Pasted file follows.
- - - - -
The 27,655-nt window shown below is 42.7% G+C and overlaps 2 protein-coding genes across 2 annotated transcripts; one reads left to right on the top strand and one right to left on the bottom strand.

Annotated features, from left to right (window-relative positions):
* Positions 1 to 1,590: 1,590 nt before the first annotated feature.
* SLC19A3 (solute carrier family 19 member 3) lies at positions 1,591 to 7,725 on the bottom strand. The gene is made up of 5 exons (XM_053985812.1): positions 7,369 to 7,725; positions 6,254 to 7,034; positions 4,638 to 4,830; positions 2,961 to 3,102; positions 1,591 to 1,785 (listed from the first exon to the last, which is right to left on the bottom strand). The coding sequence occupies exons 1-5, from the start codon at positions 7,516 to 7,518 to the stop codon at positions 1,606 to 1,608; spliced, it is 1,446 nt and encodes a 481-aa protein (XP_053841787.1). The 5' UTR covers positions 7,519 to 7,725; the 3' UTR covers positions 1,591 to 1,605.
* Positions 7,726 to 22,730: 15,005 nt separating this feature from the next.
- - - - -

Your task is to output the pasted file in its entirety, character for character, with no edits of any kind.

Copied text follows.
The 27,655-nt window shown below is 42.7% G+C and overlaps 2 protein-coding genes across 2 annotated transcripts; one reads left to right on the top strand and one right to left on the bottom strand.

Annotated features, from left to right (window-relative positions):
* Positions 1 to 1,590: 1,590 nt before the first annotated feature.
* SLC19A3 (solute carrier family 19 member 3) lies at positions 1,591 to 7,725 on the bottom strand. The gene is made up of 5 exons (XM_053985812.1): positions 7,369 to 7,725; positions 6,254 to 7,034; positions 4,638 to 4,830; positions 2,961 to 3,102; positions 1,591 to 1,785 (listed from the first exon to the last, which is right to left on the bottom strand). The coding sequence occupies exons 1-5, from the start codon at positions 7,516 to 7,518 to the stop codon at positions 1,606 to 1,608; spliced, it is 1,446 nt and encodes a 481-aa protein (XP_053841787.1). The 5' UTR covers positions 7,519 to 7,725; the 3' UTR covers positions 1,591 to 1,605.
* Positions 7,726 to 22,730: 15,005 nt separating this feature from the next.